The FCC has authority to regulate transmission under Sec. 301, 302a. Problem: it does not have explicit authority to regulate passive reception. This creates problems because the ability of a receiver to receive signal is what determines interference. A weak receiver requires greater protection.
Traditionally, manufacturers sought to improve reception for robustness purposes. However, there are now cases where it makes economic sense to build weak receivers. This forecloses more intense use of neighboring spectrum, because out of band emissions (OOBE) create interference with previously established services (such as broadcast television).
solution: Rather than regulate receiver standards, the FCC has authority to define harmful interference and must protect licensees from same. The FCC shall establish harmful interference standards based on the presumption that the receiver meets specific characteristics. Any interference that results from the use of substandard receivers is not "harmful." This works because, pursuant to the statute, it is the licensee that is entitled to interference protection under the terms of their license (Section 309(h)). A passive receiver is not entitled to interference protection. This is the same logic currently used to define the protected contours for broadcast stations. Only stations within the defined geographic contours are protected under the license. Receivers outside the protected contour are not entitled to protection, even if they actually receive the signal and where more accurate modeling predicts they will receive the signal. Rather, like market definition, the definition of harmful interference is subject to FCC definition, not definition based on previous use. Indeed, reliance on previous use is expressly prohibited under Section 304.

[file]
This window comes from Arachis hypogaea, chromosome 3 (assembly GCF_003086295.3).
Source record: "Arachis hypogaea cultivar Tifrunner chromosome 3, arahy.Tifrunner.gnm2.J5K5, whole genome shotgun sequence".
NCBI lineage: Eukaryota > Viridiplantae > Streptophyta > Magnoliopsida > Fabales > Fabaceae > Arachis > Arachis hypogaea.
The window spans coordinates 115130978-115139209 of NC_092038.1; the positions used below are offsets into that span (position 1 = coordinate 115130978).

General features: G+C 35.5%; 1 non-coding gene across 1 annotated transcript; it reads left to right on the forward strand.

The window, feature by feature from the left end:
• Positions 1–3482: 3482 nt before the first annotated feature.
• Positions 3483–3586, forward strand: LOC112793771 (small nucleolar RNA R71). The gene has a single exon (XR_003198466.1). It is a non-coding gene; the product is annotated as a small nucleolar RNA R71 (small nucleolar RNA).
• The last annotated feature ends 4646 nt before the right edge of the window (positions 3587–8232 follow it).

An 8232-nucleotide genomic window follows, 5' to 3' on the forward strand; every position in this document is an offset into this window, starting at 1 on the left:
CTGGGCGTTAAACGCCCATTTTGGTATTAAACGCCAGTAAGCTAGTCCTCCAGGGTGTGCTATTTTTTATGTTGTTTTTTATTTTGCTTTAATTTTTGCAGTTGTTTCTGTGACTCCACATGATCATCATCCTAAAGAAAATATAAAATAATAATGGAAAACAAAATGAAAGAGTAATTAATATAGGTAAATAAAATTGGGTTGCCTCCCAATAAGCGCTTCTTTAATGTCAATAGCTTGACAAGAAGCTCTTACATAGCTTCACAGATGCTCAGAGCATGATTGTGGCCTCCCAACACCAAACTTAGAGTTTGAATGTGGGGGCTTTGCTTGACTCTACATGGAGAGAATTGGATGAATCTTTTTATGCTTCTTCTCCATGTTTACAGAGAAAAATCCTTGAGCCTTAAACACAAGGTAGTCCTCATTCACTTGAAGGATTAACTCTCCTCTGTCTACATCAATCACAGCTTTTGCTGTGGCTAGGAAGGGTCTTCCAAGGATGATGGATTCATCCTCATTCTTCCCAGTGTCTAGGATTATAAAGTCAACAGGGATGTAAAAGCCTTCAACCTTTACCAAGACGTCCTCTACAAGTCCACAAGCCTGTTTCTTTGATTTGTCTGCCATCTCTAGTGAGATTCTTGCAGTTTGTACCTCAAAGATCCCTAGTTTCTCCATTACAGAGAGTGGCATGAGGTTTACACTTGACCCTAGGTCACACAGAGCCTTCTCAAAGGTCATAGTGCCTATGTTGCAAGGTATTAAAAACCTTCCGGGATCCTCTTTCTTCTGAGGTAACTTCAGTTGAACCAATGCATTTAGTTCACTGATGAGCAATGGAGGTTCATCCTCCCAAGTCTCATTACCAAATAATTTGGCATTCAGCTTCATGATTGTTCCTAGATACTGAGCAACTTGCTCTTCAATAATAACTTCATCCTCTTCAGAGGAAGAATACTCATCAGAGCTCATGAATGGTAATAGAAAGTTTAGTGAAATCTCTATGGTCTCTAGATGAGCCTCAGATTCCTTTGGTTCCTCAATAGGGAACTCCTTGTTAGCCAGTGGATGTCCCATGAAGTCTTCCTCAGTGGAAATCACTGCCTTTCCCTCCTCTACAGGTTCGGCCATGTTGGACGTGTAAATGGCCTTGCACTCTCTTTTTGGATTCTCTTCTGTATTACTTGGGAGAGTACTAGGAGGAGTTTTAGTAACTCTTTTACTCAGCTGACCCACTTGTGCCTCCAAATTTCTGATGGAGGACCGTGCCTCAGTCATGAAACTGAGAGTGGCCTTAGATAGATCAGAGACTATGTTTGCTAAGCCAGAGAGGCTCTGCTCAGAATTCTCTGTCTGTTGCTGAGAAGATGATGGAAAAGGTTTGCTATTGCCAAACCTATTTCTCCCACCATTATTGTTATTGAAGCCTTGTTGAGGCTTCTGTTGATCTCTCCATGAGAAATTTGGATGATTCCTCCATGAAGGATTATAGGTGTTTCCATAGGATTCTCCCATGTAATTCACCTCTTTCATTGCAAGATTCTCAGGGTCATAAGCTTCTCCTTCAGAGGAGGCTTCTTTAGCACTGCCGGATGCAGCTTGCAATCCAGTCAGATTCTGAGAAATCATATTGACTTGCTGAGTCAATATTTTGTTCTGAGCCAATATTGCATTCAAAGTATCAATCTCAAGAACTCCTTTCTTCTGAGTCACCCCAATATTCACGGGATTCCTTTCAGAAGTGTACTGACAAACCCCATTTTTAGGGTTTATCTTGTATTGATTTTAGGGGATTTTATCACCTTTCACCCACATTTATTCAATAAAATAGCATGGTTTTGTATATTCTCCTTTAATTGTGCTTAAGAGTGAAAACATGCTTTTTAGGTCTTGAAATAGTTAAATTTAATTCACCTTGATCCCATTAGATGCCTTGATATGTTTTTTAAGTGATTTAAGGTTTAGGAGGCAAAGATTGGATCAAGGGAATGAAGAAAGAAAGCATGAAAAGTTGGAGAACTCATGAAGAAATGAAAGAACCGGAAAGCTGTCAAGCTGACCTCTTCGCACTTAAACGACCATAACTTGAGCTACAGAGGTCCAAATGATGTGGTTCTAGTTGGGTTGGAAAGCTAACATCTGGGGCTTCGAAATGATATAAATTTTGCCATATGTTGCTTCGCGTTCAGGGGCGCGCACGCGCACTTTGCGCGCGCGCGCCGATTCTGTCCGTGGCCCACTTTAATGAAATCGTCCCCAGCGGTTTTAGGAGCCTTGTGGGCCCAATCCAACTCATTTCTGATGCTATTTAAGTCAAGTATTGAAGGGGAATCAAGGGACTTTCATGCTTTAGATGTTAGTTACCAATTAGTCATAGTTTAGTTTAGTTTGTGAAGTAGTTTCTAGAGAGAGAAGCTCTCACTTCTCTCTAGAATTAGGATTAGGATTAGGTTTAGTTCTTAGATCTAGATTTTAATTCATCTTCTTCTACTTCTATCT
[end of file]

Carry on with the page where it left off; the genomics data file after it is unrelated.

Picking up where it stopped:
There. I can die happy if necessary.